Last Call: A True Story of Love, Lust, and Murder in Queer New York, by Elon Green
c. 2021, Celadon Books
There’s time for one last round.
One for the road, as they say. A tip for the barkeep, a final toast before you go, one more clink before you drink, and, as in the new book “Last Call” by Elon Green, be careful on your way out the door.
The roadside maintenance worker had worked the area for a while; long enough to know when something seemed unusual. It was May 1991, and the last trash bag the Lancaster County Pennsylvania worker hefted seemed extra heavy. When he poked the bag, he saw freckles. Then he called the state police.
He hadn’t touched anything in the bag, but he was ordered to take an AIDS test because the corpse was Peter Stickney Anderson of Philadelphia – a gay father.
Slightly more than a year later, on an otherwise-lonely stretch of road in New Jersey, two Transportation Department workers discovered another pile of trash bags that seemed “not quite right.” Inside the bags were the meticulously dismembered body of Thomas Mulcahy, a detail they knew instantly because the killer left Tom’s ID behind
In May of 1993, a street worker named Anthony Marrero was found dismembered in a series of plastic bags identical to Mulcahy. Officials homed in on a few facts, including the bags had been from a certain store in Staten Island. Also, they had been tied and mutilated in a specific way. Attention seemed low to those outside the gay community.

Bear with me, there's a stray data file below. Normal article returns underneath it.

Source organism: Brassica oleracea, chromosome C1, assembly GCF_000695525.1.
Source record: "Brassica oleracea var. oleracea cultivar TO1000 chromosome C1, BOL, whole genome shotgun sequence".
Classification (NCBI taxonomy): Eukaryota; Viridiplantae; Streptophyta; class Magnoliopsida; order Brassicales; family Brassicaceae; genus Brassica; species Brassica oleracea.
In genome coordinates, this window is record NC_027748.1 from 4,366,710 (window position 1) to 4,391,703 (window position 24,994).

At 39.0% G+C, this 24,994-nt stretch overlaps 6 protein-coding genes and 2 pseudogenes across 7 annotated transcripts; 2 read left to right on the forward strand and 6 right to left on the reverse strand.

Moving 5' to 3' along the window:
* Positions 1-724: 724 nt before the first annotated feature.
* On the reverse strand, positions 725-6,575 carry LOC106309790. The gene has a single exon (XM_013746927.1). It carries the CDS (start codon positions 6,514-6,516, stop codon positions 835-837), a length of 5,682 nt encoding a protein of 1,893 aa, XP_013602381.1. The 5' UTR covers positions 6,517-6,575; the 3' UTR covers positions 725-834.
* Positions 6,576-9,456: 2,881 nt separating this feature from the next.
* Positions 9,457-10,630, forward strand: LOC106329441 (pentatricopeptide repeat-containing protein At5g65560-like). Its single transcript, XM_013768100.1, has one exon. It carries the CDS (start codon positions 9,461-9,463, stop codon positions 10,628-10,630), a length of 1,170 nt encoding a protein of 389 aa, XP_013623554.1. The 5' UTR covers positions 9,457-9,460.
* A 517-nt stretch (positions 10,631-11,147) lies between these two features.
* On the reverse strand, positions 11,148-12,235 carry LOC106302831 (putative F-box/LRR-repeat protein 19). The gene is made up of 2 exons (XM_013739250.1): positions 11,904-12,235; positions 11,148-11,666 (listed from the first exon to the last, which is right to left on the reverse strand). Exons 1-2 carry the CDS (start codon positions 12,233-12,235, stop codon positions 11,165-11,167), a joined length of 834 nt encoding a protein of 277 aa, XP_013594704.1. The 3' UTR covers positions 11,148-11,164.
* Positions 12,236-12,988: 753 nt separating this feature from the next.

In his afterword, author Elon Green explains why this story captured his fancy. Who were these four men? Were there others? Most importantly, why didn’t this murder spree get the regional attention it deserved?
Green answers his own questions in this book but there’s more. There are biographical sketches of four good men here, each rounded out so well that you may wish you’d known these guys. None of them fit a mold – Green captures that clearly – and he subtly, kindly reminds readers that they were someone’s son, friend, or father.
And then, just as it seems like there’s no conclusion to this tale, Green brings in the killer, whom he tantalizingly doesn’t immediately name. In those pages lie someone of the edgiest, most shoulder-clenching, the most psychologically taught chapter you’ll read this year. So lock the doors. Pour a strong one for your “last call.”